The NYS DEC and Westchester Community Foundation each awarded a grant to Mianus River Gorge to help improve the health and buffering ability of the younger, post-agricultural forest that surrounds the Mianus River Gorge old-growth forest.
Mianus River Gorge Preserve (MRGP) is a linear preserve and past agricultural activities came very close to the core old-growth forest. As pasturelands and farm fields were abandoned, they reverted to forest, but their subsequent development was influenced by a growing deer population and changes in the soils associated with past activities. If we are to keep our old-growth forest healthy, we need healthy adjacent second-growth forests to further buffer the fragile core from human-related activities.
Dating back to Colonial times, over 50 old paddocks delineated by stone walls border the old-growth forest in the Mianus River Gorge Preserve. Today, these former paddocks contain the younger trees that have grown from the soil that once supported the agricultural activities of this region. Most of the fields at MRGP were reverting to forest at the same time as the deer population was growing exponentially. The heavy browsing by white-tailed deer combined with the disturbed soils in these abandoned agricultural fields led to the even-aged, newer forests lacking diversity and now dominated by only a few species.
As the short-lived species fall down, the canopy opens and allows light to penetrate the forest floor. Normally this would be a prime area for regrowth and increased diversity, but deer populations again influence the process in this suburban / exurban forests. Due to heavy pressure by deer on native herbaceous species, the understory instead becomes dominated by non-native invasives (deer prefer native species and, at the same time, non-native species like the disturbed soils of the old farm fields). Over time, this process resulted in a forest that lacks diversity, is missing critical forest layering, lacks sufficient climax species that are important long-term food and habitat sources, and is dominated by a variety of non-native species. Overall, this forest composition is a very poor buffer for the core old-growth forest in MRGP and threatens the long-term viability of this unique resource.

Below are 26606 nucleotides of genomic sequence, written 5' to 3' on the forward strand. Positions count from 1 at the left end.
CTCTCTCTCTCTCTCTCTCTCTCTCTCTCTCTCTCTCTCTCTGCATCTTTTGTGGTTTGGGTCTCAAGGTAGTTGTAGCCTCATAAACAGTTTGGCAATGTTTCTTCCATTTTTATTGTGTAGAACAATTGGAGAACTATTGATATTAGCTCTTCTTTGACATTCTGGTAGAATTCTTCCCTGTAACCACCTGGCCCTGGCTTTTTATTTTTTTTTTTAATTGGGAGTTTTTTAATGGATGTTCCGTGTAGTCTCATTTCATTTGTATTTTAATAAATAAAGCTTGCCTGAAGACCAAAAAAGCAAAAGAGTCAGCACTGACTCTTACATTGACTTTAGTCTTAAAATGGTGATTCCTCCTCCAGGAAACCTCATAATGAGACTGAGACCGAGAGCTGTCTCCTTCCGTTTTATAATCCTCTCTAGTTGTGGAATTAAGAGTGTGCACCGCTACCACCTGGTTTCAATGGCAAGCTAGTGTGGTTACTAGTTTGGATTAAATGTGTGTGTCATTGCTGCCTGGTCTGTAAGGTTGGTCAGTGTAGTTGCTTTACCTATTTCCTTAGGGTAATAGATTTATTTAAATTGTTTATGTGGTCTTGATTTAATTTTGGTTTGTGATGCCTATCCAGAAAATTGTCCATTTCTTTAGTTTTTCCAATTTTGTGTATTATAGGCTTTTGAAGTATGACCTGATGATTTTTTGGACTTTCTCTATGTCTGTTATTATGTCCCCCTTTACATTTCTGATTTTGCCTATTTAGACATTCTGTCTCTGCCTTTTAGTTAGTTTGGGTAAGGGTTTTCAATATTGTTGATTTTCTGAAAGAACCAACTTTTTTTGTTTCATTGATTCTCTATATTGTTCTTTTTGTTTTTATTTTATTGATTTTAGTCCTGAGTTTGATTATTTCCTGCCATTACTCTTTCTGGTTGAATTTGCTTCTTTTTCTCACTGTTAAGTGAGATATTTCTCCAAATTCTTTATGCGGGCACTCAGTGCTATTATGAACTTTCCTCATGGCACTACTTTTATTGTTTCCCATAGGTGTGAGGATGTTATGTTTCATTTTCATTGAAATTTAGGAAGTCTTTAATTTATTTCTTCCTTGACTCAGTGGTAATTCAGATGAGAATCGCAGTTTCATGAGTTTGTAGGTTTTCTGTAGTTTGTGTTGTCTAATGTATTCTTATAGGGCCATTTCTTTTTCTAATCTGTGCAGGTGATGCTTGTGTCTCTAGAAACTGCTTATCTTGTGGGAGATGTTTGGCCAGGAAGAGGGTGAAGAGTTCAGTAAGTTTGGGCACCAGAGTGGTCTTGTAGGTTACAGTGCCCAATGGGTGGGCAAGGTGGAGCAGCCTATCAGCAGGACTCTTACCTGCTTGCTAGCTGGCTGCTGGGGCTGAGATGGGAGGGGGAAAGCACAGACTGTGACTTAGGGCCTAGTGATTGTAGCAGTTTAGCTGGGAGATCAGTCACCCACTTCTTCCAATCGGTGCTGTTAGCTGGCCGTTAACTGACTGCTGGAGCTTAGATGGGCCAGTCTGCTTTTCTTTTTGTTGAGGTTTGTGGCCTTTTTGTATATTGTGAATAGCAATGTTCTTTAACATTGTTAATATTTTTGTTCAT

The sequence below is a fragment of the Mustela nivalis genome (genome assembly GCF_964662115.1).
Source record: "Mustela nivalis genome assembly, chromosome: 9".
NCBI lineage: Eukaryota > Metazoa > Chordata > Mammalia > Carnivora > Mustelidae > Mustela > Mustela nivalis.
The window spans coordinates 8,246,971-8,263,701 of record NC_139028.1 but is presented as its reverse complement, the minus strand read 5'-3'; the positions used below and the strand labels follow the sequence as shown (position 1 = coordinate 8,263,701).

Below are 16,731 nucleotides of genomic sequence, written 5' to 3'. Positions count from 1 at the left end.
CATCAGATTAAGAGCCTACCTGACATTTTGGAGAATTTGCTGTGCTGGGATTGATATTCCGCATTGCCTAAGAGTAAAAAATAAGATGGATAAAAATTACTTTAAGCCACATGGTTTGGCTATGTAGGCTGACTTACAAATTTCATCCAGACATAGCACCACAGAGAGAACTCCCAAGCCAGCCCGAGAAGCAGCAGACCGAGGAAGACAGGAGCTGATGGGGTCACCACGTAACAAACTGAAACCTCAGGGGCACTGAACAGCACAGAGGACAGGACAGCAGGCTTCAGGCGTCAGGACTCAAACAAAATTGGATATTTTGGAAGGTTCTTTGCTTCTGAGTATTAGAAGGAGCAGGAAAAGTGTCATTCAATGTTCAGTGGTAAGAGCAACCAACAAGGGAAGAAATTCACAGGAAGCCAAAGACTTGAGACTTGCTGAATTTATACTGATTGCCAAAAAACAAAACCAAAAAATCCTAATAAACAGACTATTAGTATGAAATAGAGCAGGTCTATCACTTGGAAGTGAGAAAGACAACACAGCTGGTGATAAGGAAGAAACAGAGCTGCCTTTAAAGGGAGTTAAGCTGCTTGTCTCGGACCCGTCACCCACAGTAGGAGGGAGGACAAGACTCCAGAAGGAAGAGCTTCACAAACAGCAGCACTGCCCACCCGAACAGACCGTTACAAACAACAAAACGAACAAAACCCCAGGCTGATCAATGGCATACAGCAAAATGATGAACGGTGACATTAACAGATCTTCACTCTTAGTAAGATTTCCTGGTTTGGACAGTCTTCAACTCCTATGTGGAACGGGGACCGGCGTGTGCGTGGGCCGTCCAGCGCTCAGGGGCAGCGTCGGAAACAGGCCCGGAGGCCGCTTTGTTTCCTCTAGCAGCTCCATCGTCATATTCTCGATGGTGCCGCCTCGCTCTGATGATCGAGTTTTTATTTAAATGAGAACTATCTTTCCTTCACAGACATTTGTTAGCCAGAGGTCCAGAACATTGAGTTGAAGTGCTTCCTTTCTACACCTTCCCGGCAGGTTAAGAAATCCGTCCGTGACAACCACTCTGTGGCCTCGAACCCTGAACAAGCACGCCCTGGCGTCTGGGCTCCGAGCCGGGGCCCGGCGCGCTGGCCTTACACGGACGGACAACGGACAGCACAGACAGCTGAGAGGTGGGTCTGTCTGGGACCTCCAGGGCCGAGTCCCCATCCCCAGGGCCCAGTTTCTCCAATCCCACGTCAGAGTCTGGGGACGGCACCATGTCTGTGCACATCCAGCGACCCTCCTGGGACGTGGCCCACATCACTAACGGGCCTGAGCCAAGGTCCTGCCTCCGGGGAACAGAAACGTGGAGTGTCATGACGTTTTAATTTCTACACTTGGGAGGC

An uneven-aged forest that will provide the habitat and food resources for wildlife diversity in a suburban / exurban area where deer management is difficult (only bow hunting is permitted in Westchester County) is the desired future condition of the forest stand. Located in a transition zone between typical southern and northern forests, MRG also hopes to establish an ecosystem that is adaptable to changes in climate by creating forest species diversity including southern climax species that have continued to move north.
The ultimate goal of this project is to develop a healthy stand density and diversity within the Mianus River Gorge Preserve that will improve conditions for ground-nesting birds and other wildlife, and buffer the older forest.
Westchester County is at the southern-most edge of the normal range for many climax species such as sugar maple and at the northern-most edge of southern species such as some species of oak and yellow poplar. The impact of a warming climate will undoubtedly affect these trees in the future, but improving the health of our existing forest may make it possible to buffer the MRG forest from future climate change.
Focusing on a specific “Management Unit” within MRGP, MRG staff will execute an uneven-aged forest management strategy including: adjustments to MRG’s on-going deer management program, construction of deer exclosures totaling 28-acres, and planting more long-lived, drought-resistant species in forest openings.
With input from NYS DEC foresters, Mianus River Gorge will apply a combination of professionally accepted practices that work in parallel to protect and enhance the development of self-sustaining post-agricultural upland forest in the Mianus River Gorge Preserve. The plan focuses on reducing herbivory, removing invasive species, and planting a selection of trees that will tolerate advancing climate change to provide stability to the forest, food (e.g., acorns, hickory nuts) for deer, turkeys, and other bird species, and improve the health and buffering ability by creating a more uneven-aged forest. The work in the forest builds on MRG’s previous environmental work funded by Westchester Community Foundation to save the hemlock trees from devastation by the hemlock woolly adelgid pest and re-introduce an array of native wildflowers that were once common in the Preserve.